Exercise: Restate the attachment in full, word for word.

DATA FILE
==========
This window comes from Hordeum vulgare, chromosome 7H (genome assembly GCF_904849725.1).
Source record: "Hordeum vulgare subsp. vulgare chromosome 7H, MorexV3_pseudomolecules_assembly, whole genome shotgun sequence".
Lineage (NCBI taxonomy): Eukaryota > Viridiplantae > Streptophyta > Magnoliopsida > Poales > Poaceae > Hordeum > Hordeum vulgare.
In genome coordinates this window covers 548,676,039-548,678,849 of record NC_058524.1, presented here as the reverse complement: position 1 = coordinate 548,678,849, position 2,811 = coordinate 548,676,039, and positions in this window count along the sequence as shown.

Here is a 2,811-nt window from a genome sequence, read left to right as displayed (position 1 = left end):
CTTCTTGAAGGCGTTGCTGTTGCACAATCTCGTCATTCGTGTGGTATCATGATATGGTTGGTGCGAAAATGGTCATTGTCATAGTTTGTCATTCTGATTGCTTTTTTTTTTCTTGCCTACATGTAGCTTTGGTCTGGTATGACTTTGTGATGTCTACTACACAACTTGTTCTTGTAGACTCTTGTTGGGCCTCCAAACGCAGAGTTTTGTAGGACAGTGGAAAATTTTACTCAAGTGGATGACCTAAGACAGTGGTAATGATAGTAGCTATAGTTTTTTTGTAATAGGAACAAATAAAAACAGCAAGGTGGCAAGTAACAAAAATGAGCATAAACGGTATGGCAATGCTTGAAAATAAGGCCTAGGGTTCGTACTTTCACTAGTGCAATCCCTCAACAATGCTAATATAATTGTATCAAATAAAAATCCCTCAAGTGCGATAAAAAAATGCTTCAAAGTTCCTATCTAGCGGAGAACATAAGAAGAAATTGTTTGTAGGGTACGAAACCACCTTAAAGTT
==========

This window comes from Hordeum vulgare, chromosome 7H (genome assembly GCF_904849725.1).
Source record: "Hordeum vulgare subsp. vulgare chromosome 7H, MorexV3_pseudomolecules_assembly, whole genome shotgun sequence".
Lineage (NCBI taxonomy): Eukaryota > Viridiplantae > Streptophyta > Magnoliopsida > Poales > Poaceae > Hordeum > Hordeum vulgare.
In genome coordinates this window covers 548,676,039-548,678,849 of record NC_058524.1, presented here as the reverse complement: position 1 = coordinate 548,678,849, position 2,811 = coordinate 548,676,039, and positions in this window count along the sequence as shown.

Here is a 2,811-nt window from a genome sequence, read left to right as displayed (position 1 = left end):
CTTCTTGAAGGCGTTGCTGTTGCACAATCTCGTCATTCGTGTGGTATCATGATATGGTTGGTGCGAAAATGGTCATTGTCATAGTTTGTCATTCTGATTGCTTTTTTTTTTCTTGCCTACATGTAGCTTTGGTCTGGTATGACTTTGTGATGTCTACTACACAACTTGTTCTTGTAGACTCTTGTTGGGCCTCCAAACGCAGAGTTTTGTAGGACAGTGGAAAATTTTACTCAAGTGGATGACCTAAGACAGTGGTAATGATAGTAGCTATAGTTTTTTTGTAATAGGAACAAATAAAAACAGCAAGGTGGCAAGTAACAAAAATGAGCATAAACGGTATGGCAATGCTTGAAAATAAGGCCTAGGGTTCGTACTTTCACTAGTGCAATCCCTCAACAATGCTAATATAATTGTATCAAATAAAAATCCCTCAAGTGCGATAAAAAAATGCTTCAAAGTTCCTATCTAGCGGAGAACATAAGAAGAAATTGTTTGTAGGGTACGAAACCACCTTAAAGTT